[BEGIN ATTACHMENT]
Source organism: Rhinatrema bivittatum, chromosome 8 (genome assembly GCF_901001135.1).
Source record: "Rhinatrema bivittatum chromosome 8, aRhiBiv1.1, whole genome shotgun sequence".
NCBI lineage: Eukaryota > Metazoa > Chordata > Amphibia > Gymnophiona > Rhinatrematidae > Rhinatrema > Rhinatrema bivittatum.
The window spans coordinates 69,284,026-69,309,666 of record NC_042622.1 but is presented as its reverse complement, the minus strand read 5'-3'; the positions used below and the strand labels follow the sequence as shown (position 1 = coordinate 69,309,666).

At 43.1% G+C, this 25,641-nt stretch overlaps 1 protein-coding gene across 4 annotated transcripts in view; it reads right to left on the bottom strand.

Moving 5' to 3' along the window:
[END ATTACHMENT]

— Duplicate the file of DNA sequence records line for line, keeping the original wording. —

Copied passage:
Source organism: Rhinatrema bivittatum, chromosome 8 (genome assembly GCF_901001135.1).
Source record: "Rhinatrema bivittatum chromosome 8, aRhiBiv1.1, whole genome shotgun sequence".
NCBI lineage: Eukaryota > Metazoa > Chordata > Amphibia > Gymnophiona > Rhinatrematidae > Rhinatrema > Rhinatrema bivittatum.
The window spans coordinates 69,284,026-69,309,666 of record NC_042622.1 but is presented as its reverse complement, the minus strand read 5'-3'; the positions used below and the strand labels follow the sequence as shown (position 1 = coordinate 69,309,666).

At 43.1% G+C, this 25,641-nt stretch overlaps 1 protein-coding gene across 4 annotated transcripts in view; it reads right to left on the bottom strand.

Moving 5' to 3' along the window: